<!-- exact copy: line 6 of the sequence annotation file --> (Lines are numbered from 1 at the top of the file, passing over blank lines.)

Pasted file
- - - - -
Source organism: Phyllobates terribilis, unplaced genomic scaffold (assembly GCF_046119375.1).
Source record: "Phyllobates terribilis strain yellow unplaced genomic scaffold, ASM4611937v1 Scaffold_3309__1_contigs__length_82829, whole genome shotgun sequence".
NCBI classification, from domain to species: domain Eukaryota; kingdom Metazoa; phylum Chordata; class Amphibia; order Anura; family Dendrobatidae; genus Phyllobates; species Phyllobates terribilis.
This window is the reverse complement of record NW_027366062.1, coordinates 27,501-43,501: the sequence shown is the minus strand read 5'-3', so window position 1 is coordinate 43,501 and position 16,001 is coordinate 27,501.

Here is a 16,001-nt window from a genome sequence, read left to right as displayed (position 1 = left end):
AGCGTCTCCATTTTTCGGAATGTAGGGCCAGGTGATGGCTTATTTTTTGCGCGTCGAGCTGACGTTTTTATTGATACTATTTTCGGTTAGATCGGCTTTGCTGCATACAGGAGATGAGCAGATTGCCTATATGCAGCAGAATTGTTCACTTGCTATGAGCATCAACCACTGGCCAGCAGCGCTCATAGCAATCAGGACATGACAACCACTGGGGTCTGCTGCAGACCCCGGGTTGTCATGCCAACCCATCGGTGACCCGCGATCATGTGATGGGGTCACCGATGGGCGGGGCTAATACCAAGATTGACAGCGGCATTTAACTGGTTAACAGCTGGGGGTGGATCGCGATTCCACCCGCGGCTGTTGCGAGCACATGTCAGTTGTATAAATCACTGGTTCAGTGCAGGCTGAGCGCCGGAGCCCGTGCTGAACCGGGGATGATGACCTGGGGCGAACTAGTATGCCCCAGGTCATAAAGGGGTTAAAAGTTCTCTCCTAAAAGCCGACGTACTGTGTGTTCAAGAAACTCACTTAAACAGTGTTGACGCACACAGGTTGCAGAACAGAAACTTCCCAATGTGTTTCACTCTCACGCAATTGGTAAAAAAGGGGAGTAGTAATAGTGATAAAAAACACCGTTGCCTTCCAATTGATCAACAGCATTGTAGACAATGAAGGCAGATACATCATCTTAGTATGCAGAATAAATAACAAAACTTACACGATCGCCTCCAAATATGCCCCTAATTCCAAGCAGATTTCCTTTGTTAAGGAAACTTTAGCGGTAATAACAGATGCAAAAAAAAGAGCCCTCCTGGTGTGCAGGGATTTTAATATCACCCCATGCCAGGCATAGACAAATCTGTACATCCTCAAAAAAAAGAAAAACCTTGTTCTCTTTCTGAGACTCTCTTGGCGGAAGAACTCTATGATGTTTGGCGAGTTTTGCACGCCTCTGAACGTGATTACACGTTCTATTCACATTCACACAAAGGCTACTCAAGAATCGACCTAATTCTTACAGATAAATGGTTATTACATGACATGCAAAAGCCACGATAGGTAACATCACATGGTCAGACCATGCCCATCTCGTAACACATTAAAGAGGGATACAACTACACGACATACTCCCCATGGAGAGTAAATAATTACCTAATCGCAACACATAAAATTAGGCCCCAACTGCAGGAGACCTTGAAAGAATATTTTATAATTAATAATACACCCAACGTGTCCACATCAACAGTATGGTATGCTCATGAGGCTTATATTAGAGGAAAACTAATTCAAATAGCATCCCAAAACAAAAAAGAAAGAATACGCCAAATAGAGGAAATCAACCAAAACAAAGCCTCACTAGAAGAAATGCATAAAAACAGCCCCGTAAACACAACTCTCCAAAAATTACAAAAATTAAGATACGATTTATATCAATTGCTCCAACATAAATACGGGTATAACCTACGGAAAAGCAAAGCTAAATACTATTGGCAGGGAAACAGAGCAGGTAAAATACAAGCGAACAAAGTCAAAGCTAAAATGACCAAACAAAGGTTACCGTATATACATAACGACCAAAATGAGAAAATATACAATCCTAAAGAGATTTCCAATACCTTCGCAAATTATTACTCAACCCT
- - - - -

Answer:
AGCGTCTCCATTTTTCGGAATGTAGGGCCAGGTGATGGCTTATTTTTTGCGCGTCGAGCTGACGTTTTTATTGATACTATTTTCGGTTAGATCGGCTTTGCTGCATACAGGAGATGAGCAGATTGCCTATATGCAGCAGAATTGTTCACTTGCTATGAGCATCAACCACTGGCCAGCAGCGCTCATAGCAATCAGGACATGACAACCACTGGGGTCTGCTGCAGACCCCGGGTTGTCATGCCAACCCATCGGTGACCCGCGATCATGTGATGGGGTCACCGATGGGCGGGGCTAATACCAAGATTGACAGCGGCATTTAACTGGTTAACAGCTGGGGGTGGATCGCGATTCCACCCGCGGCTGTTGCGAGCACATGTCAGTTGTATAAATCACTGGTTCAGTGCAGGCTGAGCGCCGGAGCCCGTGCTGAACCGGGGATGATGACCTGGGGCGAACTAGTATGCCCCAGGTCATAAAGGGGTTAAAAGTTCTCTCCTAAAAGCCGACGTACTGTGTGTTCAAGAAACTCACTTAAACAGTGTTGACGCACACAGGTTGCAGAACAGAAACTTCCCAATGTGTTTCACTCTCACGCAATTGGTAAAAAAGGGGAGTAGTAATAGTGATAAAAAACACCGTTGCCTTCCAATTGATCAACAGCATTGTAGACAATGAAGGCAGATACATCATCTTAGTATGCAGAATAAATAACAAAACTTACACGATCGCCTCCAAATATGCCCCTAATTCCAAGCAGATTTCCTTTGTTAAGGAAACTTTAGCGGTAATAACAGATGCAAAAAAAAGAGCCCTCCTGGTGTGCAGGGATTTTAATATCACCCCATGCCAGGCATAGACAAATCTGTACATCCTCAAAAAAAAGAAAAACCTTGTTCTCTTTCTGAGACTCTCTTGGCGGAAGAACTCTATGATGTTTGGCGAGTTTTGCACGCCTCTGAACGTGATTACACGTTCTATTCACATTCACACAAAGGCTACTCAAGAATCGACCTAATTCTTACAGATAAATGGTTATTACATGACATGCAAAAGCCACGATAGGTAACATCACATGGTCAGACCATGCCCATCTCGTAACACATTAAAGAGGGATACAACTACACGACATACTCCCCATGGAGAGTAAATAATTACCTAATCGCAACACATAAAATTAGGCCCCAACTGCAGGAGACCTTGAAAGAATATTTTATAATTAATAATACACCCAACGTGTCCACATCAACAGTATGGTATGCTCATGAGGCTTATATTAGAGGAAAACTAATTCAAATAGCATCCCAAAACAAAAAAGAAAGAATACGCCAAATAGAGGAAATCAACCAAAACAAAGCCTCACTAGAAGAAATGCATAAAAACAGCCCCGTAAACACAACTCTCCAAAAATTACAAAAATTAAGATACGATTTATATCAATTGCTCCAACATAAATACGGGTATAACCTACGGAAAAGCAAAGCTAAATACTATTGGCAGGGAAACAGAGCAGGTAAAATACAAGCGAACAAAGTCAAAGCTAAAATGACCAAACAAAGGTTACCGTATATACATAACGACCAAAATGAGAAAATATACAATCCTAAAGAGATTTCCAATACCTTCGCAAATTATTACTCAACCCT